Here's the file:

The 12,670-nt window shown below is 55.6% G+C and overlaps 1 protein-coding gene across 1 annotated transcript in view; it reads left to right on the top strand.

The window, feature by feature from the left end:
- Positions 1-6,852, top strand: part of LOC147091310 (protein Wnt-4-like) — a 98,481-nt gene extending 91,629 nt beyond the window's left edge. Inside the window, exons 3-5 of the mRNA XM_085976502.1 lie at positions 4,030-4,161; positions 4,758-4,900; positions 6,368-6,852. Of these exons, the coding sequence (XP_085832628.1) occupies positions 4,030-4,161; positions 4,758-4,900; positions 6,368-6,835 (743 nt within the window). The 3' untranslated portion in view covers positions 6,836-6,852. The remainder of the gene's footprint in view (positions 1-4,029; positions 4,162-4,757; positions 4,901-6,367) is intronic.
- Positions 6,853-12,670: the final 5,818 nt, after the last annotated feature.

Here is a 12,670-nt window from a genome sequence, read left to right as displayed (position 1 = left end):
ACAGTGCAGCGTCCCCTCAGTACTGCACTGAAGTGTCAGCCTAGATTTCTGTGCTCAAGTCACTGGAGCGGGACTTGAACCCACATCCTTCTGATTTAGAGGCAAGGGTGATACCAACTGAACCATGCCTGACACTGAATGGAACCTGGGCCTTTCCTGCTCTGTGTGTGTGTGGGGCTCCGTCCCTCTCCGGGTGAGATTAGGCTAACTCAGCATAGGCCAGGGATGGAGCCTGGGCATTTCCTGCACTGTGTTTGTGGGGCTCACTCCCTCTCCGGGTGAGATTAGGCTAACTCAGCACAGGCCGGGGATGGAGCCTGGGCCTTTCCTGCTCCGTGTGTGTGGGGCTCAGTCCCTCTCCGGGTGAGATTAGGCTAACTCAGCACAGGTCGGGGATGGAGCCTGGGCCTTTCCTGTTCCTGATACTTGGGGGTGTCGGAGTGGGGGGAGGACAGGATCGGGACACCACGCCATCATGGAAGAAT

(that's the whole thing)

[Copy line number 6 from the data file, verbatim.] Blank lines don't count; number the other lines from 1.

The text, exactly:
ACAGTGCAGCGTCCCCTCAGTACTGCACTGAAGTGTCAGCCTAGATTTCTGTGCTCAAGTCACTGGAGCGGGACTTGAACCCACATCCTTCTGATTTAGAGGCAAGGGTGATACCAACTGAACCATGCCTGACACTGAATGGAACCTGGGCCTTTCCTGCTCTGTGTGTGTGTGGGGCTCCGTCCCTCTCCGGGTGAGATTAGGCTAACTCAGCATAGGCCAGGGATGGAGCCTGGGCATTTCCTGCACTGTGTTTGTGGGGCTCACTCCCTCTCCGGGTGAGATTAGGCTAACTCAGCACAGGCCGGGGATGGAGCCTGGGCCTTTCCTGCTCCGTGTGTGTGGGGCTCAGTCCCTCTCCGGGTGAGATTAGGCTAACTCAGCACAGGTCGGGGATGGAGCCTGGGCCTTTCCTGTTCCTGATACTTGGGGGTGTCGGAGTGGGGGGAGGACAGGATCGGGACACCACGCCATCATGGAAGAAT